Bridging the Week by Gary DeWaal


Bridging the Week by Gary DeWaal: April 30 to May 4 and May 7, 2018 (Cotton Trading Blues; Source Code Theft; XRP a Security?; Monex Redux)

AML and Bribery    Bitcoin Ecosystem    Bridging the Week    Employers and Employees    Exchanges and Clearing Houses    Follow-Up    Fraud and Anti-Fraud    High Frequency Trading    Initial Coin Offerings    Managed Money    Position Limits    Retail Forex and Metals    Trade Practices (including Disruptive Trading)   
Published Date: May 06, 2018

Two trading firms within a group structure were fined US $2 million in aggregate by the Commodity Futures Trading Commission for alleged violations of various provisions of law and CFTC rules related to their cotton futures transactions, including purported speculative limit violations. Separately, the conviction of a former programmer for a major investment bank for misappropriating his former employer’s algorithmic trading system source code was upheld by New York's top appellate court, while a class action lawsuit was filed against Ripple and its chief executive officer, claiming the defendants were engaging in a continuous, unlawful offering of an unregistered security – the XRP digital token. As a result, the following matters are covered in this week’s edition of Bridging the Week:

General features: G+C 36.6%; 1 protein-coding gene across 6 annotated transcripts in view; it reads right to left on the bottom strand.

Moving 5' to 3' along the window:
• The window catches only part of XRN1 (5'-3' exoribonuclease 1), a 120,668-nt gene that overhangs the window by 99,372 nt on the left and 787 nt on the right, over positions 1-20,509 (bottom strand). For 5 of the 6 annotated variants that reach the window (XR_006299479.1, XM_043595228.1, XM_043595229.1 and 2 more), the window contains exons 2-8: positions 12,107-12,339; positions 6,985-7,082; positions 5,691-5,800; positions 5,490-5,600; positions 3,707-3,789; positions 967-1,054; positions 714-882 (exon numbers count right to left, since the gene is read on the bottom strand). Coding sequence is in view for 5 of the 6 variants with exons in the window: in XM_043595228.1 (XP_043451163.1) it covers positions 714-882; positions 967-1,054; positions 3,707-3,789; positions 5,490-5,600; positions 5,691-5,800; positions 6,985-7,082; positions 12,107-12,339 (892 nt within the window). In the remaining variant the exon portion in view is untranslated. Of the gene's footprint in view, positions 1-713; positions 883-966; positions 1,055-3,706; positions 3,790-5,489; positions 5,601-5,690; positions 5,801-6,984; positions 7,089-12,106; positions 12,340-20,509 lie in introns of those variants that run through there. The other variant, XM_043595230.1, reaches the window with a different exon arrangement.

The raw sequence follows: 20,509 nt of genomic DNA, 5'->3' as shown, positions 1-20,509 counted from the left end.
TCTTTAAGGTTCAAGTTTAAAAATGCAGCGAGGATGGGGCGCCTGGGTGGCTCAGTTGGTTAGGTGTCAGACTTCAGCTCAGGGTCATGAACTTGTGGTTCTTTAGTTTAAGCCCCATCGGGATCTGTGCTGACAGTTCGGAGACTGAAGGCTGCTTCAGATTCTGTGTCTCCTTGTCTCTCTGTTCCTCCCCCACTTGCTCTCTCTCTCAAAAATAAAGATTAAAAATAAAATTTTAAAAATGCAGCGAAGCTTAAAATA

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In particular, the Commission alleged that the firm violated speculative position limits on “multiple days” in May and June 2013 and May and June 2014; entered into exchange for related position transactions with each other contrary to IFUS rules, and thus prohibited by law and CFTC rule; and failed to file two reports with it of their physical cotton positions that were accurate as of the last day of May 2013 and May 30, 2014, as required.

The Commission alleged that the Glencore entities violated position limits on the applicable occasions when looking at their positions on an aggregate basis, excluding any bona fide hedging positions which would not be included in a calculation of speculative positions. (Click here to access Commodity Exchange Act § 4a(b), 7 U.SC. § 6a(b) and here for CFTC Rules 150.2 through 150.4.) The Commission said that, because one person – Glencore’s Head of Cotton – directly or indirectly controlled the trading at both entities, positions of the two entities were required to be aggregated.